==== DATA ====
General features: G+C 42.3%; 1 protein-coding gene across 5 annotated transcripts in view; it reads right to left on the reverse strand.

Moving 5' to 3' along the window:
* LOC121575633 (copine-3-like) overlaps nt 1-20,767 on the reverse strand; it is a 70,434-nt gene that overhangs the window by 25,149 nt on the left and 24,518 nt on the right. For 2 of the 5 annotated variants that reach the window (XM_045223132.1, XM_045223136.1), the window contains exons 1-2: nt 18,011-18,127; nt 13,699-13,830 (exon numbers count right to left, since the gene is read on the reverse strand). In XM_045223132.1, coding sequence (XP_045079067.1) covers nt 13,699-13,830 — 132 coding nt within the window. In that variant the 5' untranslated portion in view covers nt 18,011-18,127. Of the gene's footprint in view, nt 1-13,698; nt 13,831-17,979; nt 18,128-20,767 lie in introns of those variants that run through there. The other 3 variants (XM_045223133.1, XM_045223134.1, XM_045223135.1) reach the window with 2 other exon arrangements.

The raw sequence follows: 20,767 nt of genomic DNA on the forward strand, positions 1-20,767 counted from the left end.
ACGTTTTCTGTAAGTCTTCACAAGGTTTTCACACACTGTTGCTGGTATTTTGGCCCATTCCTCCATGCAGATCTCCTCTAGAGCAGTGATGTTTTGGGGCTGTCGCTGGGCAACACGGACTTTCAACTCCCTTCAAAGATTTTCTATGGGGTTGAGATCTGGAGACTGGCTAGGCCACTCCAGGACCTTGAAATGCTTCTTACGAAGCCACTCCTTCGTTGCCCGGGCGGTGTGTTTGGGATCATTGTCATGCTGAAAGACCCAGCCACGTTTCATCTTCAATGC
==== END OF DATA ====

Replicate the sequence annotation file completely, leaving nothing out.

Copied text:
General features: G+C 42.3%; 1 protein-coding gene across 5 annotated transcripts in view; it reads right to left on the reverse strand.

Moving 5' to 3' along the window:
* LOC121575633 (copine-3-like) overlaps nt 1-20,767 on the reverse strand; it is a 70,434-nt gene that overhangs the window by 25,149 nt on the left and 24,518 nt on the right. For 2 of the 5 annotated variants that reach the window (XM_045223132.1, XM_045223136.1), the window contains exons 1-2: nt 18,011-18,127; nt 13,699-13,830 (exon numbers count right to left, since the gene is read on the reverse strand). In XM_045223132.1, coding sequence (XP_045079067.1) covers nt 13,699-13,830 — 132 coding nt within the window. In that variant the 5' untranslated portion in view covers nt 18,011-18,127. Of the gene's footprint in view, nt 1-13,698; nt 13,831-17,979; nt 18,128-20,767 lie in introns of those variants that run through there. The other 3 variants (XM_045223133.1, XM_045223134.1, XM_045223135.1) reach the window with 2 other exon arrangements.

The raw sequence follows: 20,767 nt of genomic DNA on the forward strand, positions 1-20,767 counted from the left end.
ACGTTTTCTGTAAGTCTTCACAAGGTTTTCACACACTGTTGCTGGTATTTTGGCCCATTCCTCCATGCAGATCTCCTCTAGAGCAGTGATGTTTTGGGGCTGTCGCTGGGCAACACGGACTTTCAACTCCCTTCAAAGATTTTCTATGGGGTTGAGATCTGGAGACTGGCTAGGCCACTCCAGGACCTTGAAATGCTTCTTACGAAGCCACTCCTTCGTTGCCCGGGCGGTGTGTTTGGGATCATTGTCATGCTGAAAGACCCAGCCACGTTTCATCTTCAATGC